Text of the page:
Family Image copyright Katie Partridge
Image caption Elliott (left) is now 18 months old and sister Emelia is almost five

A physiotherapist working with Covid-19 patients has spoken of her “mum guilt” and hopes one day her children will understand why she is not always home.

Mum-of-two Katie Partridge works 12.5-hour days at Basildon Hospital on both intensive care and recovery wards.

She said her children are asleep when she leaves and in bed when she returns.

“They know mummy is helping people but I am torn when I see other mums doing amazing things – yet I feel pure joy when a patient recovers,” she said.

“I hope my kids will understand it one day and be proud of their mum – and know that I wasn’t home with them because I was helping people who needed me.”

The 31-year-old is a respiratory team lead at the Essex hospital and mother to Emelia, who will be five in August, and 18-month-old Elliott.

Image copyright Katie Partridge
Image caption Katie Partridge (right, in black mask) and members of the hospital Covid-19 care team
Image copyright Katie Partridge
Image caption Katie Partridge (rear) with fellow physiotherapist Michelle Wilkinson

After maternity leave she returned to work part-time, but that changed in mid-March as the coronavirus pandemic took hold, and she has been working four shifts in every seven days.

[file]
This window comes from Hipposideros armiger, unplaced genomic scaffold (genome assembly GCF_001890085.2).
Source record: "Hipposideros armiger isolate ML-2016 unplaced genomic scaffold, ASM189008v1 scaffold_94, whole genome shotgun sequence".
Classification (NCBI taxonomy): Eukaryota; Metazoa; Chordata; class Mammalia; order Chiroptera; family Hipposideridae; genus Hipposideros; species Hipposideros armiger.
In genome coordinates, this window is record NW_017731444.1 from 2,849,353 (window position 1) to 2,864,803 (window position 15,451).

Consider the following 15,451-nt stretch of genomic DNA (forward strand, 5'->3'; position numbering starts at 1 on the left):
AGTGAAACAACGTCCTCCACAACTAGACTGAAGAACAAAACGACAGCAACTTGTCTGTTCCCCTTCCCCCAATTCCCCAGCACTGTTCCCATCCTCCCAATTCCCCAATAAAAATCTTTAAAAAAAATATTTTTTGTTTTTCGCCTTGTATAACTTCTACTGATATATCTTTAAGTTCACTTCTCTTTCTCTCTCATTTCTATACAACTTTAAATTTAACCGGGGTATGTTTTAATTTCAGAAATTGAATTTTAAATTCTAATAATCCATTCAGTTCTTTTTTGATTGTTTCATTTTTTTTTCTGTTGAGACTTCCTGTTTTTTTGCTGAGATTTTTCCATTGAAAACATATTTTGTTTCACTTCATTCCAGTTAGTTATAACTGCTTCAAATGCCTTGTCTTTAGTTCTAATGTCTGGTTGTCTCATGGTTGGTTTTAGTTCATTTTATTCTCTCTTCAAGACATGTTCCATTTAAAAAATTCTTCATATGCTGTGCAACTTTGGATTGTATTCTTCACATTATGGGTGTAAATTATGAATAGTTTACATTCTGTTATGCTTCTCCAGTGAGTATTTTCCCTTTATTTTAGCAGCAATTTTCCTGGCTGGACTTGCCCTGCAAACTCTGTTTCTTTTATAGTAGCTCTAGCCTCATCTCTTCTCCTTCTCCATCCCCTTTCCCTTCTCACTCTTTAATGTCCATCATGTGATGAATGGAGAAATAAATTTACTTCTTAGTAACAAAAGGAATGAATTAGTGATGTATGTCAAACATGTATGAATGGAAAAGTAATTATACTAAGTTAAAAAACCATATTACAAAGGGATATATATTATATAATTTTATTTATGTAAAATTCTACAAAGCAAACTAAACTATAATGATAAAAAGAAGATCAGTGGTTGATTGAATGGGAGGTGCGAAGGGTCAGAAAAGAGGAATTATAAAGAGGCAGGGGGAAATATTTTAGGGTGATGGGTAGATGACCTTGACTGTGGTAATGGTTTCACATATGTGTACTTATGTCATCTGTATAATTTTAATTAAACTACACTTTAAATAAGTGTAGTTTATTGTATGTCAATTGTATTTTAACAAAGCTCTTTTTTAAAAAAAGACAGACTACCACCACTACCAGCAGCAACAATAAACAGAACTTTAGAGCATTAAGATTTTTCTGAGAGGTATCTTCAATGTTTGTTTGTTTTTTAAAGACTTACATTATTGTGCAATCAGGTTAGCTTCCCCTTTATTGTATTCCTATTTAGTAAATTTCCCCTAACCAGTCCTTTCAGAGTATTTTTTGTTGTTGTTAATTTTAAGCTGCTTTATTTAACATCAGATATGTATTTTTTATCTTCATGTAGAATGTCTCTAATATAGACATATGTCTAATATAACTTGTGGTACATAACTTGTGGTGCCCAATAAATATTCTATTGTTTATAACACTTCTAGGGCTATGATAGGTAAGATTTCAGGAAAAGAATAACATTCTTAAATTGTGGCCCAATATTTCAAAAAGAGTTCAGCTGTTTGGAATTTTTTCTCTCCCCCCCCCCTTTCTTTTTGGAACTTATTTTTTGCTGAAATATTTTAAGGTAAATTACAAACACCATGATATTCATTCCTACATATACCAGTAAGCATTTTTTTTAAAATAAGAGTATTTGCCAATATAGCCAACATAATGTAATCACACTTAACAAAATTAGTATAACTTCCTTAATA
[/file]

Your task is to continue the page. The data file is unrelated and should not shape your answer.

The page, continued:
The long commute from Colchester means her children usually do not see her at all on those days.

“It’s hard – my husband’s doing an amazing job but I feel ‘mum guilt’ – I think that’s the best way to describe it – because I haven’t been there,” Mrs Partridge said.

Image copyright Katie Partridge
Image caption Mrs Partridge said husband Stephen Winkworth is doing amazingly while she is at work
Image copyright Louise Evans
Image caption Emelia knows her mum is looking after sick people, but does not fully understand, Mrs Partridge said

“One day my daughter said to me, ‘Mummy have we really got you for the whole day?’.

“Emelia started school [on Monday] and I had been trying to homeschool her, but I didn’t want our days together to be all about saying ‘you must do this or that’.

“I think my husband put it best, when he said talking about this sort of thing is good if it helps just one other key worker to realise so many of us feel this way.”

Image copyright Katie Partridge
Image caption Mrs Partridge said she hopes her children will be proud of what she has been doing

Mrs Partridge said the long shifts were tiring and she often felt unable to “switch off”, knowing what her team was going through at work.

“It’s a hard place to be. I envy people who can switch off – I can’t.”

However, she is immensely proud of the work she and her colleagues are doing.

“The most rewarding part is seeing the transformation as people leave intensive care and move to the ward – it’s absolutely amazing,” she added.